Balance Exercises for Seniors

Ashley Contreras | 03 June, 2021

            Balance Exercises for Seniors

Children often challenge their balance from the moment they become alert. It is a time of great change and growth and you can almost see their brains soak in all the new information and figure out how to process it. While they are propped up for tummy time they reach for toys shifting their center of gravity by moving to one side. Next up is rolling where they use the weight of their head to pull themselves into a new position. Crawling is a huge milestone where babies get freedom of movement across the room and can pull up to standing. Now they must learn to maintain their balance while 1 or 2 limbs are moving underneath them. Toddlers experience a lot of falls when they start walking because their balance systems are still developing but they quickly develop this system and transition to running which requires being on 1 limb at a time. It is incredible how their brains develop this awareness in a short span of time. Unfortunately, as we age these systems tend to lose some of their agility and we find our balance is not as good as it once was. Some people can pinpoint an injury or illness that impacted their balance while others have a gradual decline and are unable to state a reason or timeframe. The good news is that with practice this system still has the ability to learn new tricks and we can prevent falls by working on balance and strength.


When was the last time that you chose to crawl on the floor? Do you think you could still do it? What are your limitations that you chose to avoid that activity? And how do you think you could regain that skill? Being able to get on and off the floor is an essential skill to have when getting older to maintain a level of independence and also to be able to get up if a fall occurs. Let’s get into what balance exercises are helpful for seniors. One could work directly with a physical therapist who assesses your balance and issues you the appropriate exercises to work on. Others find it helpful to become part of their senior centers balance classes where things can be adapted to each individual.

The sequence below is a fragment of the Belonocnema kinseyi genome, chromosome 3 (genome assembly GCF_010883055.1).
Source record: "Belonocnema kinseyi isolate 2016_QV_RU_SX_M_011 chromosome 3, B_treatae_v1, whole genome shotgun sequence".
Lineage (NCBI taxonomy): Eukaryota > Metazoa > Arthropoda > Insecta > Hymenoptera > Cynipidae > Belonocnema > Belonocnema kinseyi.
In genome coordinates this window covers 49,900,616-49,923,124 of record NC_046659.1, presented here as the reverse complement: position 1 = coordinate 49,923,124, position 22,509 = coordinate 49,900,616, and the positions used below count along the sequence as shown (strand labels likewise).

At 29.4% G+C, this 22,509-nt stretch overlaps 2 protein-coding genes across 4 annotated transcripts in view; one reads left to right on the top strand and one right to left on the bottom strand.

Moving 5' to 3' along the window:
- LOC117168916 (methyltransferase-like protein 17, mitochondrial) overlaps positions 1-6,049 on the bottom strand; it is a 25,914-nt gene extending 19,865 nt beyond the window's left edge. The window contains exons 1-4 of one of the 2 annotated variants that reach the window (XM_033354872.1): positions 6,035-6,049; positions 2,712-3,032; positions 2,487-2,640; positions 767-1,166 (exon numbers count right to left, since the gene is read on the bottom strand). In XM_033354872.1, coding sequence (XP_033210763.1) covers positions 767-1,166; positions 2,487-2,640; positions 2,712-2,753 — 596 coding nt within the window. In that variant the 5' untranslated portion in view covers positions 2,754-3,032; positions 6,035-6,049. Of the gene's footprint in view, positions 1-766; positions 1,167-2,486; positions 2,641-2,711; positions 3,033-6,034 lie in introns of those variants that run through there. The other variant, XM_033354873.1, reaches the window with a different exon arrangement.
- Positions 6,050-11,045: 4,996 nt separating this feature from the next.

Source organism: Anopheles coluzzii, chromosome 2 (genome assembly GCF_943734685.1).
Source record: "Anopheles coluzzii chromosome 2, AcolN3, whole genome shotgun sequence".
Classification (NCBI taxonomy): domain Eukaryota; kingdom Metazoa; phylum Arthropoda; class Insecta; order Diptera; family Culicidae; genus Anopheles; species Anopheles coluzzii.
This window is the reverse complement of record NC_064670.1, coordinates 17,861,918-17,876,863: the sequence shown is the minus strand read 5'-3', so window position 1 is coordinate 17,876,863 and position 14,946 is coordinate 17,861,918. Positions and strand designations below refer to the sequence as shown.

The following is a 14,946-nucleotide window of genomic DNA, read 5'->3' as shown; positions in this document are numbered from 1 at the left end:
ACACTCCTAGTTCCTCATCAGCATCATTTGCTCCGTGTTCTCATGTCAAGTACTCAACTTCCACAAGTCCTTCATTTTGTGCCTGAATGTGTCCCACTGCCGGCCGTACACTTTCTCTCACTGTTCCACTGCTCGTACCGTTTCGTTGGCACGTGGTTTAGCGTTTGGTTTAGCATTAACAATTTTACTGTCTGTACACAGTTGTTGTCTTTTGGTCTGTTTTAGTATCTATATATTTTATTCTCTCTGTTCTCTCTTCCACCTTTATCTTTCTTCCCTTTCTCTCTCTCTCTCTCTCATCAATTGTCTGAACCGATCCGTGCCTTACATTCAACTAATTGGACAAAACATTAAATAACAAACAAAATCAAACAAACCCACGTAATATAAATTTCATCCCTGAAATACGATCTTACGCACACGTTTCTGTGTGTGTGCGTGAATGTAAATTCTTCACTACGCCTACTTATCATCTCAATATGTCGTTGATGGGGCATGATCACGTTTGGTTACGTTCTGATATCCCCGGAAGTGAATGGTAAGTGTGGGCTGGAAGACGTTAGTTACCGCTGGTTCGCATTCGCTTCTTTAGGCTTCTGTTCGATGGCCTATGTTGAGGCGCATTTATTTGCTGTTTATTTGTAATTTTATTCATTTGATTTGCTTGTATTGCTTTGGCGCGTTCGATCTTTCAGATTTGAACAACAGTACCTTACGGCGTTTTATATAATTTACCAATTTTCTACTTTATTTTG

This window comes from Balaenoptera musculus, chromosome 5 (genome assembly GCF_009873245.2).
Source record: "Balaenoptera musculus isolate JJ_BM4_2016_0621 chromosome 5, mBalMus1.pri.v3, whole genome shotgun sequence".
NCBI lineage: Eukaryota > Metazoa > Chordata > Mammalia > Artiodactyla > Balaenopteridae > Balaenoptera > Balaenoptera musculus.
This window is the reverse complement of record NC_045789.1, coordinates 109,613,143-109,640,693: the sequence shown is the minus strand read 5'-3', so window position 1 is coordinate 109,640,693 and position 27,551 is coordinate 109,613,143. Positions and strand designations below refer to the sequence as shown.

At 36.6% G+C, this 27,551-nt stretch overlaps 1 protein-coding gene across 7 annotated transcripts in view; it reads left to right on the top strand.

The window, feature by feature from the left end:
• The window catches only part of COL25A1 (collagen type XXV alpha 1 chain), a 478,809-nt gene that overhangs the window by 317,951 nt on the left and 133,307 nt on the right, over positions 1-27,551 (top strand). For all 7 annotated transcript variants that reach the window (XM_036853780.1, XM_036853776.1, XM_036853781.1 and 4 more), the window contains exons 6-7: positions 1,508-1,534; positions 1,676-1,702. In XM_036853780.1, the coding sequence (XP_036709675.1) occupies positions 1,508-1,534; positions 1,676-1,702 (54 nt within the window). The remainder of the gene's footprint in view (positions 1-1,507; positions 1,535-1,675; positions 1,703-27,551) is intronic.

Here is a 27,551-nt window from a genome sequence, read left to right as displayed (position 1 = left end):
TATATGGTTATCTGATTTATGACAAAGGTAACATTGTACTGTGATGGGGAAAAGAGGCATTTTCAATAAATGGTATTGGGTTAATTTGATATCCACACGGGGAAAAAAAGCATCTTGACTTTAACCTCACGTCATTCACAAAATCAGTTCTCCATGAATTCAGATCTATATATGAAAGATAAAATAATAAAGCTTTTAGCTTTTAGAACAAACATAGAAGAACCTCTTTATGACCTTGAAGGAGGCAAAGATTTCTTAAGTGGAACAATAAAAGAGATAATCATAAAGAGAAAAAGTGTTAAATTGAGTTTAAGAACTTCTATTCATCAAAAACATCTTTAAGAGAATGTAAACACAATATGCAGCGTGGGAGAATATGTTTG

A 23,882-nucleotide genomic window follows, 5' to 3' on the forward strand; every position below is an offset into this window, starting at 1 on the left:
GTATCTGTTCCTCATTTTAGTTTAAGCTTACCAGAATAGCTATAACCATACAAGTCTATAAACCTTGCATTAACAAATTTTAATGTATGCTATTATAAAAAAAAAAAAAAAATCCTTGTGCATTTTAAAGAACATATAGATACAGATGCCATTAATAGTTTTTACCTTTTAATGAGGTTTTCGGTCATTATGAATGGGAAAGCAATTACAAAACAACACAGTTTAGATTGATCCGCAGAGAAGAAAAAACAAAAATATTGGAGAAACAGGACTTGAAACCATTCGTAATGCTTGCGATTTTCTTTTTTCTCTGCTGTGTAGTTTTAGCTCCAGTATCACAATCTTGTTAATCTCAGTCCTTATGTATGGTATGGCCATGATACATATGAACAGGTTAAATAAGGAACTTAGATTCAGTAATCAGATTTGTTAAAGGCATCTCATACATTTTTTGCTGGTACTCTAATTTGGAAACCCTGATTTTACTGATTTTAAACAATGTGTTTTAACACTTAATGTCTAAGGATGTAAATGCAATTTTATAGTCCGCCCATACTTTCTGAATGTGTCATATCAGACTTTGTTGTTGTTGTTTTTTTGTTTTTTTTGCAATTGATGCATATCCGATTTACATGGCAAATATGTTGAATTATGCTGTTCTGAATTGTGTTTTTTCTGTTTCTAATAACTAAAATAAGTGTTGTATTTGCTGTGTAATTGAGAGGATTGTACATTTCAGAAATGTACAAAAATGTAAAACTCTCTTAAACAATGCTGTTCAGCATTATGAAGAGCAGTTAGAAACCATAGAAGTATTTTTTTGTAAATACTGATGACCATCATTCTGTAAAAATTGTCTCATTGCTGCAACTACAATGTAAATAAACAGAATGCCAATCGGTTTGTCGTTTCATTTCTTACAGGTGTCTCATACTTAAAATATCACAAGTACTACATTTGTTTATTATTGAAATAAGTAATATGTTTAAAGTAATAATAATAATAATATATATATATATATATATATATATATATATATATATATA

If you are at home and looking to get started here are 4 balance exercises to get you started.


All 4’s rocking side to side:

Get onto the floor in a safe manner and get into a crawling position. Make sure your hands are directly under your shoulders and that your knees are directly under your hips. Once you are stable close your eyes and gently rock side to side. This is a fairly stable position since you have a large base of support underneath you while giving input to your vestibular system.

Repeat this for 30 seconds 3 separate times.


All 4’s reaching

Stay in your crawling position from the All 4’s rocking side to side. This time you will be reaching for an object moving it from the right side of your body to the left side. Switch arms each time allowing yourself to reconnect both hands to the floor before moving the object to the other side. You can use an empty salt container as it stays upright and is easy to move with 1 hand. Repeat this 20 times.


Practice kicking a salt container

I like using an empty salt container for this activity because it is light and doesn’t fall over too easily. While standing next to your kitchen sink simply attempt to lightly kick the container on the floor. The goal is to lightly tap the salt container without knocking it over and slowly getting the foot back to the ground to regain balance. This allows you to stand on 1 leg while the other leg is in motion thus challenging the ability to stand on 1 leg. Perform 10 taps on each leg.  


Standing head turns

Stand next to the kitchen sink with your hand over the counter but not holding on. Feet should be apart about shoulder width. Now move your head halfway to the right and then back to center. Next move your head halfway to the left and back to center. If that was successful, move through that range of motion 20 times going smoothly from right to left. This will challenge your vestibulo-spinal reflex.